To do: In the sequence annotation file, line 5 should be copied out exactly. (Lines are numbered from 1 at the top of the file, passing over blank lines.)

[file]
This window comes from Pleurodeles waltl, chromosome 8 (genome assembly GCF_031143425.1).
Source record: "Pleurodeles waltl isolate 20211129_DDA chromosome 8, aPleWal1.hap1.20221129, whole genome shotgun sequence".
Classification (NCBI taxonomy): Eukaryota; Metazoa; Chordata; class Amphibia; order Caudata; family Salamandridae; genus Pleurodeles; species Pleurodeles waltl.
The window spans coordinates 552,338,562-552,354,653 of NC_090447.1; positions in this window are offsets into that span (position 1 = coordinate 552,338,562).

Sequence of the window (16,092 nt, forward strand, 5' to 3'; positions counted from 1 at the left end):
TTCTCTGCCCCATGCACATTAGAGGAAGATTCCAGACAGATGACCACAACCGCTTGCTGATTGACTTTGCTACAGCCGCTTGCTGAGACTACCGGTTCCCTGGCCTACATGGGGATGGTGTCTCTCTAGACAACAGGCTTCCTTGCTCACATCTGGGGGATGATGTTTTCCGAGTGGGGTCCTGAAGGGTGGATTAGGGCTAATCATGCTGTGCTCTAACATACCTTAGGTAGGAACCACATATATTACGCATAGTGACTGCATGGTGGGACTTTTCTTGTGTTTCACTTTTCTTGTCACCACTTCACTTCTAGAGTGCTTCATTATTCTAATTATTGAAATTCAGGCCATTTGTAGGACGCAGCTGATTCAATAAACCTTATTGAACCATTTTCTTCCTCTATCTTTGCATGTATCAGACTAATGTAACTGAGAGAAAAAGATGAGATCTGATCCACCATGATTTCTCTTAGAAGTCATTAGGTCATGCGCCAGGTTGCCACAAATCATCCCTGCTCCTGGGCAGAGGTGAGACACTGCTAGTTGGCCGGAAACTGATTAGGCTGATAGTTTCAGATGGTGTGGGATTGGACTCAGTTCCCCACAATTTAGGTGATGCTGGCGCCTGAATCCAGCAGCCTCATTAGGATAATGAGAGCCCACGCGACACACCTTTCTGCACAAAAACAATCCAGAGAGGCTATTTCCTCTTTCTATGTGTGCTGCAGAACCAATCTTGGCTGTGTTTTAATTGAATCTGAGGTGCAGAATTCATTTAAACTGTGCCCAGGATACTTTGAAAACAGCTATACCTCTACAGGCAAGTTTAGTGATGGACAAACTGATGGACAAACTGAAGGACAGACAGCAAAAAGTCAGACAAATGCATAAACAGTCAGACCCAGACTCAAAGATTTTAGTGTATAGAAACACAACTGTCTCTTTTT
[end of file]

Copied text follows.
Sequence of the window (16,092 nt, forward strand, 5' to 3'; positions counted from 1 at the left end):